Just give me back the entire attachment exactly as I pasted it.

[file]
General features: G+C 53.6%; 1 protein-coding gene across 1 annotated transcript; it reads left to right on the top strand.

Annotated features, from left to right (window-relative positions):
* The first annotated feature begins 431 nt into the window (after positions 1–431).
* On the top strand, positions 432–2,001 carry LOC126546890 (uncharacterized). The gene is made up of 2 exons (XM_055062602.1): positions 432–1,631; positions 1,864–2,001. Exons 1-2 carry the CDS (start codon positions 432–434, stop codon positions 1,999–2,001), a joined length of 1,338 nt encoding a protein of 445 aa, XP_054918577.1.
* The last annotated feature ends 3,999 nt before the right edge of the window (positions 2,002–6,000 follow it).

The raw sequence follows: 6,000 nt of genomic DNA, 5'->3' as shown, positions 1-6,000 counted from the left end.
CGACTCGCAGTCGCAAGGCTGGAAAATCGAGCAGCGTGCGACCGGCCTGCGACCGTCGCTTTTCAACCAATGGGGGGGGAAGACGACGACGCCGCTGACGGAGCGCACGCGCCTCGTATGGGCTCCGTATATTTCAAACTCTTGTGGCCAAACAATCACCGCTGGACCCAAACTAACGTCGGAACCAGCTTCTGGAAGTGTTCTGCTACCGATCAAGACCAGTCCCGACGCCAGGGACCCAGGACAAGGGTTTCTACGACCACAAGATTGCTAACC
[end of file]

General features: G+C 53.6%; 1 protein-coding gene across 1 annotated transcript; it reads left to right on the top strand.

Annotated features, from left to right (window-relative positions):
* The first annotated feature begins 431 nt into the window (after positions 1–431).
* On the top strand, positions 432–2,001 carry LOC126546890 (uncharacterized). The gene is made up of 2 exons (XM_055062602.1): positions 432–1,631; positions 1,864–2,001. Exons 1-2 carry the CDS (start codon positions 432–434, stop codon positions 1,999–2,001), a joined length of 1,338 nt encoding a protein of 445 aa, XP_054918577.1.
* The last annotated feature ends 3,999 nt before the right edge of the window (positions 2,002–6,000 follow it).

The raw sequence follows: 6,000 nt of genomic DNA, 5'->3' as shown, positions 1-6,000 counted from the left end.
CGACTCGCAGTCGCAAGGCTGGAAAATCGAGCAGCGTGCGACCGGCCTGCGACCGTCGCTTTTCAACCAATGGGGGGGGAAGACGACGACGCCGCTGACGGAGCGCACGCGCCTCGTATGGGCTCCGTATATTTCAAACTCTTGTGGCCAAACAATCACCGCTGGACCCAAACTAACGTCGGAACCAGCTTCTGGAAGTGTTCTGCTACCGATCAAGACCAGTCCCGACGCCAGGGACCCAGGACAAGGGTTTCTACGACCACAAGATTGCTAACC